23. Functions of language • Phatic: establishing an atmosphere or maintaining social contact. • Directive: get the hearer to do something. • Informative: give information about facts. • Interrogative: get information from others. • Expressive: express feelings and attitudes of the speaker. • Evocative: create certain feelings in the hearer (amuse, startle, soothe, worry or please) • Performative: language is used to do things, to perform actions.

  24. The origin of language • The divine-origin theory---- Language is a gift of God to mankind. • The invention theory---- imitative, cries of nature, the grunts of men working together. • The evolutionary theory---- the result of physical and psychological development.

  25. 许国璋先生认为把语言定义成交际工具不够科学,至少不够严谨.他对语言的定义做了如下概括:语言是一种符号系统.许国璋先生认为把语言定义成交际工具不够科学,至少不够严谨.他对语言的定义做了如下概括:语言是一种符号系统. • 当它作用于人与人之间的关系的时候,它是表达相互反应的中介; • 当它作用于人与客观世界的关系的时候,它是认知事物的工具; • 当它作用于文化的时候,它是文化的载体.

  26. 2. What is linguistics? ----Linguistics is the scientific study of language. ----A person who studies linguistics is known as a linguist.

  27. Four principles of linguistic studies • Exhaustiveness/adequacy • Consistency • Economy • Objectivity

  28. The scope or major branches of linguistics • Theoretical linguistics • Phonetics • Phonology • Morphology • Syntax • Semantics • Use of linguistics • Applied linguistics • Sociolinguistics • Psycholinguistics ……

  29. Theoretical linguistics • Phonetics----speech sound (description, classification, transcription): articulatory phonetics, acoustic phonetics, auditory phonetics. • Phonology----sound patterns of languages • Morphology----the form of words • Syntax----the rules governing the combination of words into sentence. • Semantics----the meaning of language (when the meaning of language is conducted in the context of language use----Pragmatics)

  30. Use of linguistics • Applied linguistics----linguistics and language teaching • Sociolinguistics---- social factors (e.g. class, education) affect language use • Psycholinguistics----linguistic behavior and psychological process • Stylistics----linguistic and literature

  31. Some other applications • Anthropological linguistics • Neurolinguistics • Computational linguistics (e.g. machine translation)

  32. Some important distinctions in linguistics

  33. Descriptive vs prescriptive • Descriptive ---- describe/analyze linguistic facts observed or language people actually use (modern linguistic) • Prescriptive ----lay down rules for “correct” linguistic behavior in using language (traditional grammar)

  34. Synchronic vs diachronic • Synchronic study---- description of a language at some point of time (modern linguistics) • Diachronic study---- description of a language through time (historical development of language over a period of time)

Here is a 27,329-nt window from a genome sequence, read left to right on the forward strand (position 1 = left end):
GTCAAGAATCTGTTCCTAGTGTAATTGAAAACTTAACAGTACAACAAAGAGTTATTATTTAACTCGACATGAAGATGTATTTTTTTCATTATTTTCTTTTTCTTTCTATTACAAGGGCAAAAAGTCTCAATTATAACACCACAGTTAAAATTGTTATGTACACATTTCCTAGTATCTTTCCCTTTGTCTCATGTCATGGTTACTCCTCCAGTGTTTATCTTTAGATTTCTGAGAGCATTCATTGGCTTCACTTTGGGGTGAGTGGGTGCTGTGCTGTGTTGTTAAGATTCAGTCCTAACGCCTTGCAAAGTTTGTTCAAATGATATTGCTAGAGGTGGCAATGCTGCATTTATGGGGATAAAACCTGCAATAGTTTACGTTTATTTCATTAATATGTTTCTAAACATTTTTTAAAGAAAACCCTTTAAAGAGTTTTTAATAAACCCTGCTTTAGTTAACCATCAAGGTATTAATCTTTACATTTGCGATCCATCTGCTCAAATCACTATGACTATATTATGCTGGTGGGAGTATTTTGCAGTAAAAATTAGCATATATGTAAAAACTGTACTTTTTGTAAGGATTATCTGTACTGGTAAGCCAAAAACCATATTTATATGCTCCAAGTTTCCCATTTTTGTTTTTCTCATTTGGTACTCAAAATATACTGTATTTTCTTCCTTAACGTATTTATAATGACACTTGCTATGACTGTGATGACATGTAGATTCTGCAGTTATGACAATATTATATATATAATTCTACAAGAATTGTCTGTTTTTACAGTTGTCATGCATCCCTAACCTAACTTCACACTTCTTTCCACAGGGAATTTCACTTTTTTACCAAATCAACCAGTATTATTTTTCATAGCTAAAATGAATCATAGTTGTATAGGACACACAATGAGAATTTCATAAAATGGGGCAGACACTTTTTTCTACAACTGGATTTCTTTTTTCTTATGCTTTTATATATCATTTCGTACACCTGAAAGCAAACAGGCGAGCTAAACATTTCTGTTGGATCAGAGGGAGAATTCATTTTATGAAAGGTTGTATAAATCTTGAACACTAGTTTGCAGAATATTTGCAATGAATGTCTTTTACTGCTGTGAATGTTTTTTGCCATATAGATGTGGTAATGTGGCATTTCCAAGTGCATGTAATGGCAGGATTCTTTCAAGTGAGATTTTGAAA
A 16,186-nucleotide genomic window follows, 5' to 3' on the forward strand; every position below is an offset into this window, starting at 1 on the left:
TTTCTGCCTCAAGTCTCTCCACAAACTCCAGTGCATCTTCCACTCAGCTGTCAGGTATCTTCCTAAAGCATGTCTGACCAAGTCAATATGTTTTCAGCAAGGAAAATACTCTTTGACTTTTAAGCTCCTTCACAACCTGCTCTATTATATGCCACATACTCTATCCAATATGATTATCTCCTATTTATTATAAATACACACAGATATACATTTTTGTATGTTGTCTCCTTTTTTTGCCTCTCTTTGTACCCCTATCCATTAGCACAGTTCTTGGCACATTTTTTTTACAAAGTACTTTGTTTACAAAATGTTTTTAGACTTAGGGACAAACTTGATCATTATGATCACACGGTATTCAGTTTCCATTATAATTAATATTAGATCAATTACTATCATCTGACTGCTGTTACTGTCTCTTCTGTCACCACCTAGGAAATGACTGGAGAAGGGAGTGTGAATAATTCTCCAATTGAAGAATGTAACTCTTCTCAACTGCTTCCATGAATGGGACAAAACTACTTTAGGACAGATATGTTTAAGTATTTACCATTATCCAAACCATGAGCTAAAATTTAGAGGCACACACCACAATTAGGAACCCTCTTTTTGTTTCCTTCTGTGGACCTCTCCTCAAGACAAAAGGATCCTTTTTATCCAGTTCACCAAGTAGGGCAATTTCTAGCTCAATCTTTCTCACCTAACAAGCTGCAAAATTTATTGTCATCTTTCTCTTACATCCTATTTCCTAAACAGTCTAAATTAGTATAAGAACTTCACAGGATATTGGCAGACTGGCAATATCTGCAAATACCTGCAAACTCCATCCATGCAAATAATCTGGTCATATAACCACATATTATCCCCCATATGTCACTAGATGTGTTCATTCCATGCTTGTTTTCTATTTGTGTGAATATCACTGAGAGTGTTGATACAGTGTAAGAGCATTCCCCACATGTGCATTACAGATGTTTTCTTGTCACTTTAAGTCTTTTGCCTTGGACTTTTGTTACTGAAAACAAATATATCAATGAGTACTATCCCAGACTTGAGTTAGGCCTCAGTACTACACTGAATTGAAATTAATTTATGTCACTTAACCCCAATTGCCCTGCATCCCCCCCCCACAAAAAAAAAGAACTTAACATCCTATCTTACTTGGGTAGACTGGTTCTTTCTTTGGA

35. Speech vs writing • Speech ---- primary medium of language • Writing ---- later developed

  36. Langue vs parole (F. de Saussure) • Langue ---- the abstract linguistic system shared by all members of the speech community. • Parole ---- the realization of langue in actual use. • Saussure takes a sociological view of language and his notion of langue is a matter of social conventions.

  37. Competence and performance (Chomsky) • Competence ---- the ideal user’s knowledge of the rules of his language • Performance ---- the actual realization of this knowledge in linguistic communication • Chomsky looks at language from a psychological point of view and to him competence is a property of the mind of each individual.

  38. Traditional grammar vs modern linguistics • Traditional grammar ---- prescriptive, written, Latin-based framework • Modern linguistics ----- descriptive, spoken, not necessarily Latin-based framework

  39. Chapter 2 Phonology • Language is primarily vocal. The primary medium of human language is sound. Linguists are not interested in all sounds, but in speech sounds----sounds that convey meaning in human communication.

  40. Phonetics ----A branch of linguistics which studies the characteristics of speech sounds and provides methods for their description, classification and transcription, e.g. [p] bilabial, stop.

  41. Three branches of phonetics • Articulatory phonetics----from the speakers’ point of view, “how speakers produce speech sounds” • Auditory phonetics----from the hearers’ point of view, “how sounds are perceived” • Acoustic phonetics----from the physical way or means by which sounds are transmitted from one to another.

  42. Articulatory phonetics

  43. Speech organs: three important areas • Pharyngeal cavity ---- the throat; • The oral cavity ---- the mouth; • Nasal cavity ---- the nose.

  44. The diagram of speech organs • Lips • Teeth • Teeth ridge (alveolar) • Hard palate • Soft palate (velum) • Uvula • Tip of tongue • Blade of tongue • Back of tongue • Vocal cords • Pharyngeal cavity • Nasal cavity

  45. Orthographic representation of speech sounds ---- A standardized and internationally accepted system of phonetic transcription is the International Phonetic Alphabet (IPA). The basic principle of the IPA is using one letter to represent one speech sound. • Broad transcription ---- used in dictionary and textbook for general purpose, without diacritics, e.g. clear [ l ], [ pit ] • Narrow transcription ---- used by phonetician for careful study, with diacritics, e.g. dark [ l ], aspirated [ p ]

  46. Some major articulatory variables ---- dimensions on which speech sounds may vary: • Voicing---- voiced & voiceless • Nasality ---- nasal & non-nasal • Aspiration ----- aspirated & unaspirated

  47. Classification of English speech sounds ---- English speech sounds are generally classified into two large categories: • Vowels • Consonants Note: The essential difference between these two classes is that in the production of the former the airstream meets with no obstruction of any kind in the throat, the nose or the mouth, while in that of the latter it is somehow obstructed.

  48. Classification of consonants ---- English consonants may be classified according to two dimensions: • The manner of articulation • The place of articulation

  49. The manner of articulation • stops/plosives: [p], [b], [t], [d], [k], [g]; • fricatives: [f], [v], [s], [z], [W], [T], [F], [V], [h]; • affricates: [tF], [dV]; • liquids: [l](lateral), [r]; • nasals: [m], [n], [N]; • glides/semivowels: [w], [j].

  50. The place of articulation • bilabial: [p], [b], [m], [w]; • labiodental: [ f ], [v]; • dental: [W], [T]; • alveolar: [t], [d], [s], [z], [n], [l], [r]; • palatal: [F], [V], [tF], [dV], [ j ]; • velar: [k], [g], [N]; • glottal: [h].